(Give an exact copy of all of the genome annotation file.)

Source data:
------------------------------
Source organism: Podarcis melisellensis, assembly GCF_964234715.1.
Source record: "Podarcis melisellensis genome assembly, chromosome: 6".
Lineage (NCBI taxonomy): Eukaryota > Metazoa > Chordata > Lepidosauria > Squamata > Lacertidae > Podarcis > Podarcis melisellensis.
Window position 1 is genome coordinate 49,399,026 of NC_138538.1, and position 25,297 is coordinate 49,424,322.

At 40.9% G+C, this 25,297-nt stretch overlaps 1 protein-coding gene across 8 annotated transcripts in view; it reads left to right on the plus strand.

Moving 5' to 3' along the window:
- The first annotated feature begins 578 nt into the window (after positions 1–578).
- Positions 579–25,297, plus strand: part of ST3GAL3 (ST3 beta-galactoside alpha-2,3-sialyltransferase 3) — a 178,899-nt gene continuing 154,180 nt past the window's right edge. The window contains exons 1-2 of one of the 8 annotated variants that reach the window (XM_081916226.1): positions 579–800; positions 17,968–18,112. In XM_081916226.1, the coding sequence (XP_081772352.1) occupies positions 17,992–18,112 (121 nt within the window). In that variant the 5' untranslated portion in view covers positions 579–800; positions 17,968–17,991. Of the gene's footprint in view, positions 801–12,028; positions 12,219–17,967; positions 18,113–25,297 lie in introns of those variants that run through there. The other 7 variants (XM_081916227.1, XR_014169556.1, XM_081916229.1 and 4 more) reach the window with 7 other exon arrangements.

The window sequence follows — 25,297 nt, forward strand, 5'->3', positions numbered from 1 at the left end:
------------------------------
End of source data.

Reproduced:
Source organism: Podarcis melisellensis, assembly GCF_964234715.1.
Source record: "Podarcis melisellensis genome assembly, chromosome: 6".
Lineage (NCBI taxonomy): Eukaryota > Metazoa > Chordata > Lepidosauria > Squamata > Lacertidae > Podarcis > Podarcis melisellensis.
Window position 1 is genome coordinate 49,399,026 of NC_138538.1, and position 25,297 is coordinate 49,424,322.

At 40.9% G+C, this 25,297-nt stretch overlaps 1 protein-coding gene across 8 annotated transcripts in view; it reads left to right on the plus strand.

Moving 5' to 3' along the window:
- The first annotated feature begins 578 nt into the window (after positions 1–578).
- Positions 579–25,297, plus strand: part of ST3GAL3 (ST3 beta-galactoside alpha-2,3-sialyltransferase 3) — a 178,899-nt gene continuing 154,180 nt past the window's right edge. The window contains exons 1-2 of one of the 8 annotated variants that reach the window (XM_081916226.1): positions 579–800; positions 17,968–18,112. In XM_081916226.1, the coding sequence (XP_081772352.1) occupies positions 17,992–18,112 (121 nt within the window). In that variant the 5' untranslated portion in view covers positions 579–800; positions 17,968–17,991. Of the gene's footprint in view, positions 801–12,028; positions 12,219–17,967; positions 18,113–25,297 lie in introns of those variants that run through there. The other 7 variants (XM_081916227.1, XR_014169556.1, XM_081916229.1 and 4 more) reach the window with 7 other exon arrangements.

The window sequence follows — 25,297 nt, forward strand, 5'->3', positions numbered from 1 at the left end: